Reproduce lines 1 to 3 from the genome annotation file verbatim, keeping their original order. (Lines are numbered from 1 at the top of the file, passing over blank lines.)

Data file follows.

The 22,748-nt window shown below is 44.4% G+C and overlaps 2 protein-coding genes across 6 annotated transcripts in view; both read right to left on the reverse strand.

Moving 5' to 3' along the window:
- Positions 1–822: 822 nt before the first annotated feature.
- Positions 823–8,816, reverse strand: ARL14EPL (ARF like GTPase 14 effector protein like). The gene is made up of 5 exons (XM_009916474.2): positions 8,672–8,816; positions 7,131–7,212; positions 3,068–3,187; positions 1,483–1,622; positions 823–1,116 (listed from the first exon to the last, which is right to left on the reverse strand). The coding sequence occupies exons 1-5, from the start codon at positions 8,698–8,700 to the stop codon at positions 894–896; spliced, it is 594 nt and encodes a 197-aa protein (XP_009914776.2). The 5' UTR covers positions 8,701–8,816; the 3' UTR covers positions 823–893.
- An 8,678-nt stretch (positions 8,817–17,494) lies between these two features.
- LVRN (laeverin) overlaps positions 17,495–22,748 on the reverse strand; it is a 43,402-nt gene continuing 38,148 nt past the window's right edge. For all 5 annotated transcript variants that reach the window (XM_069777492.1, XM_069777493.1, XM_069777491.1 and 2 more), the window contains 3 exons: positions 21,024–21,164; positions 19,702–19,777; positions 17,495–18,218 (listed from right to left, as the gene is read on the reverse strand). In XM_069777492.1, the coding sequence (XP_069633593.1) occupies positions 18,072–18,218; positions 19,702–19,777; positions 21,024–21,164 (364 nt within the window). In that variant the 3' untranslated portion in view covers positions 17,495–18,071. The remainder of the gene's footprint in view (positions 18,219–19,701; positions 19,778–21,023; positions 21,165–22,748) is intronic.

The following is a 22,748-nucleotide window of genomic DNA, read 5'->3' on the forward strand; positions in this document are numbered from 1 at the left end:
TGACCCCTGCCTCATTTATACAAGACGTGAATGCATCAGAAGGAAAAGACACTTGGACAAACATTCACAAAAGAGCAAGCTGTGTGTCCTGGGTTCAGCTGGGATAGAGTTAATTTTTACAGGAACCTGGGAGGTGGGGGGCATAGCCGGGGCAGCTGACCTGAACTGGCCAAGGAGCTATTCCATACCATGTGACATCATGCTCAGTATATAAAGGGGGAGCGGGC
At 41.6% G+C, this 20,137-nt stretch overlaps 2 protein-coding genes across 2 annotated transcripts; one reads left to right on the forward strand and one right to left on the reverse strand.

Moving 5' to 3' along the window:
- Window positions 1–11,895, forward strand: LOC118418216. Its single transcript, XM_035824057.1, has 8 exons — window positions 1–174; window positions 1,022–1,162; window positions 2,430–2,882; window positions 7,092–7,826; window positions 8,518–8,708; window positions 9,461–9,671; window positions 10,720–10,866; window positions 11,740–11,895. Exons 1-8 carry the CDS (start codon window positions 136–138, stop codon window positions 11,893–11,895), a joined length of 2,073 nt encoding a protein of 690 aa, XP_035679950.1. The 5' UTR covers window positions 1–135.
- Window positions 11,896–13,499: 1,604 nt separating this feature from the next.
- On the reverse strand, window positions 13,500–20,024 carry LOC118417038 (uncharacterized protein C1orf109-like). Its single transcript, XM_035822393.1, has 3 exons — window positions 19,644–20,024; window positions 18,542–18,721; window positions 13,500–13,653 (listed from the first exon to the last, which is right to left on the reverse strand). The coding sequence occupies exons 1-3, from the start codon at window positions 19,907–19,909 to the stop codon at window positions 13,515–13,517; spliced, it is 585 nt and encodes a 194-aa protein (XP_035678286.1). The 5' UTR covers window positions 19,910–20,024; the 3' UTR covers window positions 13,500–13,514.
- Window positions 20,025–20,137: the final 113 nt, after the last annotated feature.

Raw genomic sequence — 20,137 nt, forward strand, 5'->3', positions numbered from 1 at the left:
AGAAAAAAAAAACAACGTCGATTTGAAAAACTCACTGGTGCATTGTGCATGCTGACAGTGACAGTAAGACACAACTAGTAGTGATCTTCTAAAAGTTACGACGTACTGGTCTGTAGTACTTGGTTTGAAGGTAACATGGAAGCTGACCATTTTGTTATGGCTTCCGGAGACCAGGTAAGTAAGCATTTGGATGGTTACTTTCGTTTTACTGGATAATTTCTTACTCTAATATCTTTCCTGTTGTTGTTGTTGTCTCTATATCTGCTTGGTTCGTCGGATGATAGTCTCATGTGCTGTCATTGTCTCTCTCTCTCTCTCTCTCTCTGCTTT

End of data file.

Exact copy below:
The 22,748-nt window shown below is 44.4% G+C and overlaps 2 protein-coding genes across 6 annotated transcripts in view; both read right to left on the reverse strand.

Moving 5' to 3' along the window:
- Positions 1–822: 822 nt before the first annotated feature.